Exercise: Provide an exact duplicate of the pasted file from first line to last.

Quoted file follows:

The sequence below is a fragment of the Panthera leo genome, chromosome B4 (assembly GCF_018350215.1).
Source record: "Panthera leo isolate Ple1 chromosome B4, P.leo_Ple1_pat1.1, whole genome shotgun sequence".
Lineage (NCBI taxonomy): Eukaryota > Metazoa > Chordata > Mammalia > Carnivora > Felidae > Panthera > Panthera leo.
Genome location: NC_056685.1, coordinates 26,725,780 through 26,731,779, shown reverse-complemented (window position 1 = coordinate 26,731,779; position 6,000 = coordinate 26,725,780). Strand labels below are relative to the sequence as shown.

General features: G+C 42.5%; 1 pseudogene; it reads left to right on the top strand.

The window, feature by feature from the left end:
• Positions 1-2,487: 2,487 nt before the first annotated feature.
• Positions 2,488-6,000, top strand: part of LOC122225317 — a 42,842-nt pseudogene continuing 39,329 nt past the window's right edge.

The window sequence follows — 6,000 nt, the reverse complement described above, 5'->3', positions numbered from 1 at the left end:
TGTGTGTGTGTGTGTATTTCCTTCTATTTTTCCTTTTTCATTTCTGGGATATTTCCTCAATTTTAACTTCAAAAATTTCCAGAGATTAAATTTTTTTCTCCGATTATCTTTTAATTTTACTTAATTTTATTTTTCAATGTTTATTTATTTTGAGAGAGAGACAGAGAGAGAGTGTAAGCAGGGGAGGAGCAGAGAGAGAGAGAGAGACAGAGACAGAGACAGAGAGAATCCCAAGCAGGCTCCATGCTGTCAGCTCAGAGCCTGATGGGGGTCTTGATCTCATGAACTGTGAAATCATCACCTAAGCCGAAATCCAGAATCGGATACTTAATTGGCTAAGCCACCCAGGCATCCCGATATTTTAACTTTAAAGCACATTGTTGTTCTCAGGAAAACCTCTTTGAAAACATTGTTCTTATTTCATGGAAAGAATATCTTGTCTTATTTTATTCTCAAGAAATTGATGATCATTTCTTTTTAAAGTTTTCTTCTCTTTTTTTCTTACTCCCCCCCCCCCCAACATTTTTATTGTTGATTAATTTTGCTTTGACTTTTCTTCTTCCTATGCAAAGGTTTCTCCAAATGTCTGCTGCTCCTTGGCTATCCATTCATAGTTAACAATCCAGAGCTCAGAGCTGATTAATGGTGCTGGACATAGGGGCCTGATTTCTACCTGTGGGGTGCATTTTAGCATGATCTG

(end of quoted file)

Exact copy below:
The sequence below is a fragment of the Panthera leo genome, chromosome B4 (assembly GCF_018350215.1).
Source record: "Panthera leo isolate Ple1 chromosome B4, P.leo_Ple1_pat1.1, whole genome shotgun sequence".
Lineage (NCBI taxonomy): Eukaryota > Metazoa > Chordata > Mammalia > Carnivora > Felidae > Panthera > Panthera leo.
Genome location: NC_056685.1, coordinates 26,725,780 through 26,731,779, shown reverse-complemented (window position 1 = coordinate 26,731,779; position 6,000 = coordinate 26,725,780). Strand labels below are relative to the sequence as shown.

General features: G+C 42.5%; 1 pseudogene; it reads left to right on the top strand.

The window, feature by feature from the left end:
• Positions 1-2,487: 2,487 nt before the first annotated feature.
• Positions 2,488-6,000, top strand: part of LOC122225317 — a 42,842-nt pseudogene continuing 39,329 nt past the window's right edge.

The window sequence follows — 6,000 nt, the reverse complement described above, 5'->3', positions numbered from 1 at the left end:
TGTGTGTGTGTGTGTATTTCCTTCTATTTTTCCTTTTTCATTTCTGGGATATTTCCTCAATTTTAACTTCAAAAATTTCCAGAGATTAAATTTTTTTCTCCGATTATCTTTTAATTTTACTTAATTTTATTTTTCAATGTTTATTTATTTTGAGAGAGAGACAGAGAGAGAGTGTAAGCAGGGGAGGAGCAGAGAGAGAGAGAGAGACAGAGACAGAGACAGAGAGAATCCCAAGCAGGCTCCATGCTGTCAGCTCAGAGCCTGATGGGGGTCTTGATCTCATGAACTGTGAAATCATCACCTAAGCCGAAATCCAGAATCGGATACTTAATTGGCTAAGCCACCCAGGCATCCCGATATTTTAACTTTAAAGCACATTGTTGTTCTCAGGAAAACCTCTTTGAAAACATTGTTCTTATTTCATGGAAAGAATATCTTGTCTTATTTTATTCTCAAGAAATTGATGATCATTTCTTTTTAAAGTTTTCTTCTCTTTTTTTCTTACTCCCCCCCCCCCCAACATTTTTATTGTTGATTAATTTTGCTTTGACTTTTCTTCTTCCTATGCAAAGGTTTCTCCAAATGTCTGCTGCTCCTTGGCTATCCATTCATAGTTAACAATCCAGAGCTCAGAGCTGATTAATGGTGCTGGACATAGGGGCCTGATTTCTACCTGTGGGGTGCATTTTAGCATGATCTG